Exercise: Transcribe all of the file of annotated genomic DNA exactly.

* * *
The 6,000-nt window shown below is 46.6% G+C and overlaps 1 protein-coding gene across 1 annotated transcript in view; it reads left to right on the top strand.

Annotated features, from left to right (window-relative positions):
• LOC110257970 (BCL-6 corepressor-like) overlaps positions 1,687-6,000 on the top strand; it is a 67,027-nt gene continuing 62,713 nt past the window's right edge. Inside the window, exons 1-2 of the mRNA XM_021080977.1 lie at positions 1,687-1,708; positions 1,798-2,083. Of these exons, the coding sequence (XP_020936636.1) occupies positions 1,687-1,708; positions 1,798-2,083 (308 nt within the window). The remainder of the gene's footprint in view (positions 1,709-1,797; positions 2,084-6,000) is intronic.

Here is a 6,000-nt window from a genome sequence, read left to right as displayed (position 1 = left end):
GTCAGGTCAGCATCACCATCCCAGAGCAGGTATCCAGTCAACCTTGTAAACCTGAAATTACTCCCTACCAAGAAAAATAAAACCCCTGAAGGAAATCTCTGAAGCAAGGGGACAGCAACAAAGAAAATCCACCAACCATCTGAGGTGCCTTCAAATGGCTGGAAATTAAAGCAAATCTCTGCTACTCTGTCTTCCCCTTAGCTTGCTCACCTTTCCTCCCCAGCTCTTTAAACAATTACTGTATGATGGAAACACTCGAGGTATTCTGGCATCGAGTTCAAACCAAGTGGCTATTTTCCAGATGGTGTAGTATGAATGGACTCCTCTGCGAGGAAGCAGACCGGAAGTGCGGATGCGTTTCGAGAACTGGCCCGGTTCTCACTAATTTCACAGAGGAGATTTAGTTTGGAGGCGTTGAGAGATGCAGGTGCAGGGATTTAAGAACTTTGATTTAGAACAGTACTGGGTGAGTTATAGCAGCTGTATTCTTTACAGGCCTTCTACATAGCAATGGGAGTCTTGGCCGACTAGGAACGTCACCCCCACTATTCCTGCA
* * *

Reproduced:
The 6,000-nt window shown below is 46.6% G+C and overlaps 1 protein-coding gene across 1 annotated transcript in view; it reads left to right on the top strand.

Annotated features, from left to right (window-relative positions):
• LOC110257970 (BCL-6 corepressor-like) overlaps positions 1,687-6,000 on the top strand; it is a 67,027-nt gene continuing 62,713 nt past the window's right edge. Inside the window, exons 1-2 of the mRNA XM_021080977.1 lie at positions 1,687-1,708; positions 1,798-2,083. Of these exons, the coding sequence (XP_020936636.1) occupies positions 1,687-1,708; positions 1,798-2,083 (308 nt within the window). The remainder of the gene's footprint in view (positions 1,709-1,797; positions 2,084-6,000) is intronic.

Here is a 6,000-nt window from a genome sequence, read left to right as displayed (position 1 = left end):
GTCAGGTCAGCATCACCATCCCAGAGCAGGTATCCAGTCAACCTTGTAAACCTGAAATTACTCCCTACCAAGAAAAATAAAACCCCTGAAGGAAATCTCTGAAGCAAGGGGACAGCAACAAAGAAAATCCACCAACCATCTGAGGTGCCTTCAAATGGCTGGAAATTAAAGCAAATCTCTGCTACTCTGTCTTCCCCTTAGCTTGCTCACCTTTCCTCCCCAGCTCTTTAAACAATTACTGTATGATGGAAACACTCGAGGTATTCTGGCATCGAGTTCAAACCAAGTGGCTATTTTCCAGATGGTGTAGTATGAATGGACTCCTCTGCGAGGAAGCAGACCGGAAGTGCGGATGCGTTTCGAGAACTGGCCCGGTTCTCACTAATTTCACAGAGGAGATTTAGTTTGGAGGCGTTGAGAGATGCAGGTGCAGGGATTTAAGAACTTTGATTTAGAACAGTACTGGGTGAGTTATAGCAGCTGTATTCTTTACAGGCCTTCTACATAGCAATGGGAGTCTTGGCCGACTAGGAACGTCACCCCCACTATTCCTGCA